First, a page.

DALLAS — The daughter of jailed Texas businessman R. Allen Stanford has dropped her fight to stay in a $1.3 million Houston condominium, her attorney said Thursday.
Randi Stanford's decision came hours before she was to appear in federal district court to show why she should not be held in contempt for refusing to cooperate with government efforts to sell the 2,800-square-foot home. She will move out by March 31.
The condo was a gift from her father, who is accused of leading a $7 billion Ponzi scheme – allegations that he denies. Court-appointed receiver Ralph Janvey plans to sell the condo and direct the proceeds to allegedly defrauded investors.
On Wednesday, Janvey filed a declaration from a forensic accountant detailing that most of the $1.3 million purchase price came from the elder Stanford's personal bank account in Antigua, which is tied to his alleged wrongdoing.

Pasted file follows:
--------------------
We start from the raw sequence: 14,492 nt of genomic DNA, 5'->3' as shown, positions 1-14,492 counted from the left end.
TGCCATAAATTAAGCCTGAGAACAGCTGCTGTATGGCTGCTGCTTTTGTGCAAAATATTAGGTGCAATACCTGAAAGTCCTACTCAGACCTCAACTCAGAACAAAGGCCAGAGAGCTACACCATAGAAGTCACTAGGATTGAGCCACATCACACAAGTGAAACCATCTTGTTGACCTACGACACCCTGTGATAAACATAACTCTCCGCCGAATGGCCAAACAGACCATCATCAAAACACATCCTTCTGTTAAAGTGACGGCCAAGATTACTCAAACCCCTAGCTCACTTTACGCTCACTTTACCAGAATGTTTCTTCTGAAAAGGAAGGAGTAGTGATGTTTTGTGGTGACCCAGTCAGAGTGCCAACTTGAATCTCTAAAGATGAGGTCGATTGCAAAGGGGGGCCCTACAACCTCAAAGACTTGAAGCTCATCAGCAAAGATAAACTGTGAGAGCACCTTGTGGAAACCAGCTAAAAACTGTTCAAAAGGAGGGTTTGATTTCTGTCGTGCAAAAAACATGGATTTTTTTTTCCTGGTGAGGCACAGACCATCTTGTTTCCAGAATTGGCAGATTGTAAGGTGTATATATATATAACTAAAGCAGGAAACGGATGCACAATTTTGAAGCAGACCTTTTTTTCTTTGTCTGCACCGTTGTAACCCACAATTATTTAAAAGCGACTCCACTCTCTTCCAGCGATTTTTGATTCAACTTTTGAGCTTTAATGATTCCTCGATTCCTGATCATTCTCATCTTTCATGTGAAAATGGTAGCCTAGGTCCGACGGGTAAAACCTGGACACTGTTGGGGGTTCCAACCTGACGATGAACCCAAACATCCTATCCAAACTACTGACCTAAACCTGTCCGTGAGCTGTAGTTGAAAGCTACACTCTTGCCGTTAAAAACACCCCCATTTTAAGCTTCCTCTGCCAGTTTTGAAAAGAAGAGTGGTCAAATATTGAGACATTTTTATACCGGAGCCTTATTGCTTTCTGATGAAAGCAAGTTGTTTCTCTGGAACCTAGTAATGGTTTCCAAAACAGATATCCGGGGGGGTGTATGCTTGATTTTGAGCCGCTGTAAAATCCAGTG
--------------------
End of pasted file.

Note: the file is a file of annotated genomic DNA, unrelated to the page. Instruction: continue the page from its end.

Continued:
Joe Kendall, Randi Stanford's attorney, said his client put up $20,000 for the condo and that her mother, Susan, put up $50,000. But the deed to the home is held by a limited liability company; its only member is R. Allen Stanford.
"That would make selling the property by Randi Stanford very problematic under the current circumstances," Kendall said.
He added that Randi Stanford is working three jobs to support herself.
Janvey notified Randi Stanford in March 2009 that he intended to sell her condo. He offered to allow her to continue living there rent-free so long as she maintained it in good order. He also offered to provide three hours notice before showing the unit to prospective buyers and 30 days notice for her to remove her possessions when it was sold.
Instead, she declined to cooperate and argued that Janvey's authority did not extend to the condo.
Randi Stanford said she spent more than $113,000 for upkeep since she moved in three years ago. She has not waived her claim to a share of the proceeds from the sale proportionate to her investment in the property, Kendall said.
Her father is the subject of a Securities and Exchange Commission lawsuit accusing him of promising inflated returns to about 28,000 investors on certificates of deposit at his Antiguan bank. The SEC also accuses him of skimming more than $1 billion to fund his lavish lifestyle.
Stanford is jailed in the Houston area on similar criminal charges.